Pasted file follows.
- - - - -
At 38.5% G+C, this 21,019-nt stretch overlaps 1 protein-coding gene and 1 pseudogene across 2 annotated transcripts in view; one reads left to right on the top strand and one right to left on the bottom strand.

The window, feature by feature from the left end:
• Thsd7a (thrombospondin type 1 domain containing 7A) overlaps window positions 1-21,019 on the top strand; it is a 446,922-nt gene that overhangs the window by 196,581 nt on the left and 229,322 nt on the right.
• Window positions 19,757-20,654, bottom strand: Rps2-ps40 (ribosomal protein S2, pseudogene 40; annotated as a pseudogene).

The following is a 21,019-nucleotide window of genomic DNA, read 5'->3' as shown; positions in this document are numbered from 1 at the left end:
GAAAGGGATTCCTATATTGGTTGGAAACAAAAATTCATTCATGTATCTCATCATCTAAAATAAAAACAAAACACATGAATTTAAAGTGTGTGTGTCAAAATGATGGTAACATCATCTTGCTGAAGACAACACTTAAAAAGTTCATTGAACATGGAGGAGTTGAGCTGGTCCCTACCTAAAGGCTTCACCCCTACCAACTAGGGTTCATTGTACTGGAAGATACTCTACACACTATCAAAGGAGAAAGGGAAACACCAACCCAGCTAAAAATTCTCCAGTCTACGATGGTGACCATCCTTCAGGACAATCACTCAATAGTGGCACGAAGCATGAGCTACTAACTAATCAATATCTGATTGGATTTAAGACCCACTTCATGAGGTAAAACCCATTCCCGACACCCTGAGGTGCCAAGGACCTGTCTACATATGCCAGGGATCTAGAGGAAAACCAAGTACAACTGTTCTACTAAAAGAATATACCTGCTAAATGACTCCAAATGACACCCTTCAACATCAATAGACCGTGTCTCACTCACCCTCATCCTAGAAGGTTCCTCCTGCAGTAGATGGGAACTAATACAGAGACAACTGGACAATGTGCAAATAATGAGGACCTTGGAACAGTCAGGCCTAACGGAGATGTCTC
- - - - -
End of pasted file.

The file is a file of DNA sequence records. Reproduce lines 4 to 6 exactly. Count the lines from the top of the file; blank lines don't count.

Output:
• Window positions 19,757-20,654, bottom strand: Rps2-ps40 (ribosomal protein S2, pseudogene 40; annotated as a pseudogene).

The following is a 21,019-nucleotide window of genomic DNA, read 5'->3' as shown; positions in this document are numbered from 1 at the left end:
GAAAGGGATTCCTATATTGGTTGGAAACAAAAATTCATTCATGTATCTCATCATCTAAAATAAAAACAAAACACATGAATTTAAAGTGTGTGTGTCAAAATGATGGTAACATCATCTTGCTGAAGACAACACTTAAAAAGTTCATTGAACATGGAGGAGTTGAGCTGGTCCCTACCTAAAGGCTTCACCCCTACCAACTAGGGTTCATTGTACTGGAAGATACTCTACACACTATCAAAGGAGAAAGGGAAACACCAACCCAGCTAAAAATTCTCCAGTCTACGATGGTGACCATCCTTCAGGACAATCACTCAATAGTGGCACGAAGCATGAGCTACTAACTAATCAATATCTGATTGGATTTAAGACCCACTTCATGAGGTAAAACCCATTCCCGACACCCTGAGGTGCCAAGGACCTGTCTACATATGCCAGGGATCTAGAGGAAAACCAAGTACAACTGTTCTACTAAAAGAATATACCTGCTAAATGACTCCAAATGACACCCTTCAACATCAATAGACCGTGTCTCACTCACCCTCATCCTAGAAGGTTCCTCCTGCAGTAGATGGGAACTAATACAGAGACAACTGGACAATGTGCAAATAATGAGGACCTTGGAACAGTCAGGCCTAACGGAGATGTCTC